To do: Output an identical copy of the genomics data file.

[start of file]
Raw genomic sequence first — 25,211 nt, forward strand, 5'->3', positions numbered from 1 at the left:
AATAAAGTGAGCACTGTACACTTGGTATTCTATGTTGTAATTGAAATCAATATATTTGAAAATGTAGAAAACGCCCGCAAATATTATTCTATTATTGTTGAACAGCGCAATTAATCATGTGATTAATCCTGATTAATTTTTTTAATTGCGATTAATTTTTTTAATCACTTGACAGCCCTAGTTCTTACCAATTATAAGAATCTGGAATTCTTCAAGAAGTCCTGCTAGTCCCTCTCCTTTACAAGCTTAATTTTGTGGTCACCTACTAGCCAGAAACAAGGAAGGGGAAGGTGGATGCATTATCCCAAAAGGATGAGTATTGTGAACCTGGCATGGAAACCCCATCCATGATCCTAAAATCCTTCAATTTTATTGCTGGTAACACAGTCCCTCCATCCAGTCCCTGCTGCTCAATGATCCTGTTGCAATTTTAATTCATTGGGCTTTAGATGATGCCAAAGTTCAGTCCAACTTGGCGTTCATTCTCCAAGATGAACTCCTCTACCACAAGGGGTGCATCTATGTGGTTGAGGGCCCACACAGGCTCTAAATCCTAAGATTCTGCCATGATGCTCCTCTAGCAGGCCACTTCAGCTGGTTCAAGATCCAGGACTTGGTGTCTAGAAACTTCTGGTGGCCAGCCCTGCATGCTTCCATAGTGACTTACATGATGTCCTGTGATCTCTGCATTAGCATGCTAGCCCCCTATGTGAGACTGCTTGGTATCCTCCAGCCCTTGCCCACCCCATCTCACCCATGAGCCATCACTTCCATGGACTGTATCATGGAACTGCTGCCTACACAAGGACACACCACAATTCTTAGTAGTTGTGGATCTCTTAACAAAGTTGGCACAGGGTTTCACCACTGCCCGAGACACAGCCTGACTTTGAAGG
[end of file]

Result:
Raw genomic sequence first — 25,211 nt, forward strand, 5'->3', positions numbered from 1 at the left:
AATAAAGTGAGCACTGTACACTTGGTATTCTATGTTGTAATTGAAATCAATATATTTGAAAATGTAGAAAACGCCCGCAAATATTATTCTATTATTGTTGAACAGCGCAATTAATCATGTGATTAATCCTGATTAATTTTTTTAATTGCGATTAATTTTTTTAATCACTTGACAGCCCTAGTTCTTACCAATTATAAGAATCTGGAATTCTTCAAGAAGTCCTGCTAGTCCCTCTCCTTTACAAGCTTAATTTTGTGGTCACCTACTAGCCAGAAACAAGGAAGGGGAAGGTGGATGCATTATCCCAAAAGGATGAGTATTGTGAACCTGGCATGGAAACCCCATCCATGATCCTAAAATCCTTCAATTTTATTGCTGGTAACACAGTCCCTCCATCCAGTCCCTGCTGCTCAATGATCCTGTTGCAATTTTAATTCATTGGGCTTTAGATGATGCCAAAGTTCAGTCCAACTTGGCGTTCATTCTCCAAGATGAACTCCTCTACCACAAGGGGTGCATCTATGTGGTTGAGGGCCCACACAGGCTCTAAATCCTAAGATTCTGCCATGATGCTCCTCTAGCAGGCCACTTCAGCTGGTTCAAGATCCAGGACTTGGTGTCTAGAAACTTCTGGTGGCCAGCCCTGCATGCTTCCATAGTGACTTACATGATGTCCTGTGATCTCTGCATTAGCATGCTAGCCCCCTATGTGAGACTGCTTGGTATCCTCCAGCCCTTGCCCACCCCATCTCACCCATGAGCCATCACTTCCATGGACTGTATCATGGAACTGCTGCCTACACAAGGACACACCACAATTCTTAGTAGTTGTGGATCTCTTAACAAAGTTGGCACAGGGTTTCACCACTGCCCGAGACACAGCCTGACTTTGAAGG